Images may create stories in one’s head – especially when they are arranged to pairs. Thanks to the rich photo material I was able to collect during the trip to Ukraine in April, I arranged some diptychs. They reflect the fate of the local Jewish communities, a genocide and the wipe out of history. But something is always left and speaks to us.
Former Jewish neighborhood of Pidhaitsi. The trace of a mezuzah – a Jewish home blessing – is a last witness.
The Jewish cemetery of Monastyryska was destroyed in the 1980s, shortly before the Soviet Union imploded. The tombstones were smashed into pieces and used to build the base of a pigsty of a collective farm in the neighbouring village of Horishnya Slobidka. There, where the plaster is crumbling, Hebrew letters are getting visible.
In the village of Chabarivka, the ruins of the collective farm “Komunist” (Communist) are situated. When one of the buildings was demolished, a huge number of Jewish tombstone fragments was discovered. They were used to construct the base of a farm building during Soviet rule. It is assumed these fragments are what is left of the Jewish cemetery of the neighbouring town of Husiatyn.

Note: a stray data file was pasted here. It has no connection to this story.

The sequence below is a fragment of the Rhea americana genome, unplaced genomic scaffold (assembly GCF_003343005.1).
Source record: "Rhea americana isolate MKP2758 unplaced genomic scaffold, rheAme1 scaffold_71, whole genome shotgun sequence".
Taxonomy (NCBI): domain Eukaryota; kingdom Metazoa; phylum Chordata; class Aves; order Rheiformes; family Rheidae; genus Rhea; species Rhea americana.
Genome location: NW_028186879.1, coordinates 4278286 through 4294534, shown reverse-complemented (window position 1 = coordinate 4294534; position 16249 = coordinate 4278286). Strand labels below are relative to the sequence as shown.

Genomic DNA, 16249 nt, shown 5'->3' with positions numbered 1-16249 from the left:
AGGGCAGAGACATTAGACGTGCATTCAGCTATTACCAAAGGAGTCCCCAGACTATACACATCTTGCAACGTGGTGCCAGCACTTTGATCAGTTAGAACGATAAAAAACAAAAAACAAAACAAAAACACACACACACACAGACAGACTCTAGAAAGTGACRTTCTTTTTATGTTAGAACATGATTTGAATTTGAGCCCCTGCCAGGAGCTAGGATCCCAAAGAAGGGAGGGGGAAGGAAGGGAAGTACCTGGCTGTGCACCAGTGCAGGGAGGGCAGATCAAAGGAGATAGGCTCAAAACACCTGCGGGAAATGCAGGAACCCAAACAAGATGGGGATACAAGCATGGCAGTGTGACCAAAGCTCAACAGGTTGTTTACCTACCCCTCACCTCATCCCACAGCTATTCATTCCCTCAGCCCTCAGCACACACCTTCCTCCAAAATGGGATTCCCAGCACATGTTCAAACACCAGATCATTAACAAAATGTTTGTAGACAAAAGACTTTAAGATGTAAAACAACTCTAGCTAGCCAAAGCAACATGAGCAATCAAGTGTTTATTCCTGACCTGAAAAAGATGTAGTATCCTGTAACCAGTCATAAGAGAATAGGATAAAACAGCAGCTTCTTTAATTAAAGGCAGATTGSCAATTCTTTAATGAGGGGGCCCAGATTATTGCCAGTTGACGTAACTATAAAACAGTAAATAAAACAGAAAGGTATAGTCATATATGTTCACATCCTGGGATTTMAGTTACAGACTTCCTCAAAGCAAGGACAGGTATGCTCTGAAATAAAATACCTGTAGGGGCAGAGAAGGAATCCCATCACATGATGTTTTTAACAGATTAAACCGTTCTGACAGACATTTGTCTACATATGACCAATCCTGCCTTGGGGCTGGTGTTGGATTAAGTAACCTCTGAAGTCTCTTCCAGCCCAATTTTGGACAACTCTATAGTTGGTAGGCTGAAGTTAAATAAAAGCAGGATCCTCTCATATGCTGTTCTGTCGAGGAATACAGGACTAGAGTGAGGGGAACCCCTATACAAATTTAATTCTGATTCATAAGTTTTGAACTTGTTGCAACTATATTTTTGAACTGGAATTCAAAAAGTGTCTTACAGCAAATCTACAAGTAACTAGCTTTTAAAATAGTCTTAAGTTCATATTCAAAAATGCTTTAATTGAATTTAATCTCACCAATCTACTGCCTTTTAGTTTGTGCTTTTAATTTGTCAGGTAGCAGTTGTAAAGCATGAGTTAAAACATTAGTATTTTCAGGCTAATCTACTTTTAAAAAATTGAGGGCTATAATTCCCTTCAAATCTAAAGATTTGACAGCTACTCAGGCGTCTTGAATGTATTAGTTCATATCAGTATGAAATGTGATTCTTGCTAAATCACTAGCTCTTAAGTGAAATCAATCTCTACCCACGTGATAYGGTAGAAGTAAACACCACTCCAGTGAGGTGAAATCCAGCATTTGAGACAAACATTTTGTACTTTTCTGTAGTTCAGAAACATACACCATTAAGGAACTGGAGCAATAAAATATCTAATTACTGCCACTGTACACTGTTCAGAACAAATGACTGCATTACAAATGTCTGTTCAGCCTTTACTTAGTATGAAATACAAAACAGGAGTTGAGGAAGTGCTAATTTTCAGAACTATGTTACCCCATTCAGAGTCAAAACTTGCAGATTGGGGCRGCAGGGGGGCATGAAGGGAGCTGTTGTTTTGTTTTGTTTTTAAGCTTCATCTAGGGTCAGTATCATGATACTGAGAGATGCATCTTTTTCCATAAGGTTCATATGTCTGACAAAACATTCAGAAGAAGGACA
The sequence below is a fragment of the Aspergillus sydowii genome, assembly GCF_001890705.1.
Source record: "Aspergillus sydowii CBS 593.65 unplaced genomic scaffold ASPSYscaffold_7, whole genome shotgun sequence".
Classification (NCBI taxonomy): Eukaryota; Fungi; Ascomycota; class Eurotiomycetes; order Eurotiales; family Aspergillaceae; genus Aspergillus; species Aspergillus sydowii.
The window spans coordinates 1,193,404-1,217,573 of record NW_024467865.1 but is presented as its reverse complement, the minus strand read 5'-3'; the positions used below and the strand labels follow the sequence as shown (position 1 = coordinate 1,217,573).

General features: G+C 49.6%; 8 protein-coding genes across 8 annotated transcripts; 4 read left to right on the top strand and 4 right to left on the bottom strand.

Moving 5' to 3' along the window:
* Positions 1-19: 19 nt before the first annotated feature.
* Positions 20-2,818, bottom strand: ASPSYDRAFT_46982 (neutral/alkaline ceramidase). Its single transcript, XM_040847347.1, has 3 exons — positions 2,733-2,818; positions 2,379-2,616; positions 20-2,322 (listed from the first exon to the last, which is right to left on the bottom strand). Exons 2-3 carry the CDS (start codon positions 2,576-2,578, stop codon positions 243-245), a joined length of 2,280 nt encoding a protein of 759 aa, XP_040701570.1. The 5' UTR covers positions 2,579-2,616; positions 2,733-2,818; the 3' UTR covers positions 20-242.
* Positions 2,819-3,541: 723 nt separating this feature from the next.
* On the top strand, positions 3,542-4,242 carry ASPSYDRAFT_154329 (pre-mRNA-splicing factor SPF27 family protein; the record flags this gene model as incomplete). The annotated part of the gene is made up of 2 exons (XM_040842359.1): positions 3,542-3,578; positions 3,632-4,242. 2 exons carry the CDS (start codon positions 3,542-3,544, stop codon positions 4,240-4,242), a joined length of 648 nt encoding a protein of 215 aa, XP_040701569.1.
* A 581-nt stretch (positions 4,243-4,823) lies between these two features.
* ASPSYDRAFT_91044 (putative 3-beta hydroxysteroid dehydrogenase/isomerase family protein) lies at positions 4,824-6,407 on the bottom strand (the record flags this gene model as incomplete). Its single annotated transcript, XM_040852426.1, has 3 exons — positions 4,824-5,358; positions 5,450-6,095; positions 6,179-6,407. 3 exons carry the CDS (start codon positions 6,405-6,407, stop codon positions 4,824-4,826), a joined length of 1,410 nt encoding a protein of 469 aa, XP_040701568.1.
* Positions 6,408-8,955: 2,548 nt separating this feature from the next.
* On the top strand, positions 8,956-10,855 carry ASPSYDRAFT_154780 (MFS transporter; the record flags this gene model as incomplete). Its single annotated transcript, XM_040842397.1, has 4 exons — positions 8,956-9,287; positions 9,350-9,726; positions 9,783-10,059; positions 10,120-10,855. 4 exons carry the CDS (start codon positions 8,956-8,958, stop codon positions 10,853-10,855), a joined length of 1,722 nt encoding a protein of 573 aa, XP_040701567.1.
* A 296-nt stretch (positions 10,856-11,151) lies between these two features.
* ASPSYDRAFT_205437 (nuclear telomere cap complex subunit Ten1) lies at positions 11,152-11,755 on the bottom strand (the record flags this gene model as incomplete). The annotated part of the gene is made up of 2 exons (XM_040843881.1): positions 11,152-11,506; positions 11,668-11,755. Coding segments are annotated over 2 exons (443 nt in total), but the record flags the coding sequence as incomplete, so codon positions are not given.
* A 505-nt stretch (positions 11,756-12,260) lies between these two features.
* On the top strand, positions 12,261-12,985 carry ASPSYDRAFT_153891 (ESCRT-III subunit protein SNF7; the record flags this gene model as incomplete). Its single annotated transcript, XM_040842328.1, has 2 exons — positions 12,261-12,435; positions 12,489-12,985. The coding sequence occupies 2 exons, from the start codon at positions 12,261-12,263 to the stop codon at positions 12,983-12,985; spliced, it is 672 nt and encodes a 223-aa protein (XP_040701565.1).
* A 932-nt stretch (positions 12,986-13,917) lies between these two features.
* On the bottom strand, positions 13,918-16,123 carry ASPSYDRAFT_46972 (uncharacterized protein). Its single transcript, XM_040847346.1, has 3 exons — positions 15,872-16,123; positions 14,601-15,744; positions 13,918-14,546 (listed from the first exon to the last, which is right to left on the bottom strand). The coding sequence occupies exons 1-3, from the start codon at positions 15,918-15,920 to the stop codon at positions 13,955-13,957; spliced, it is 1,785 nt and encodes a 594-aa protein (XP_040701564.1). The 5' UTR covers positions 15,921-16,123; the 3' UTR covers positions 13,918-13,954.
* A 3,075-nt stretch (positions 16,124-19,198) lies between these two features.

In the small town of Kopychyntsi, the building of the former Jewish self-administration is one of the last reminders of the multi-ethnic past. I don’t know what purpose it served after the extermination of the Jewish community by the Germans. Since the building is abandoned it attracts vandals.
The town of Hrymailiv is mainly known for the ruins of its magnificent synagogue and the remains of a residence of the Potocki family. Thanks to a cadastral map Jay Osborne copied in a local archive my friends and I were able to identify the territory of the former Jewish cemetery. I do not know when the cemetery was destroyed but the place is a park now. While examining the ground, Marla Raucher Osborn found a last tombstone fragment. A last reminder.
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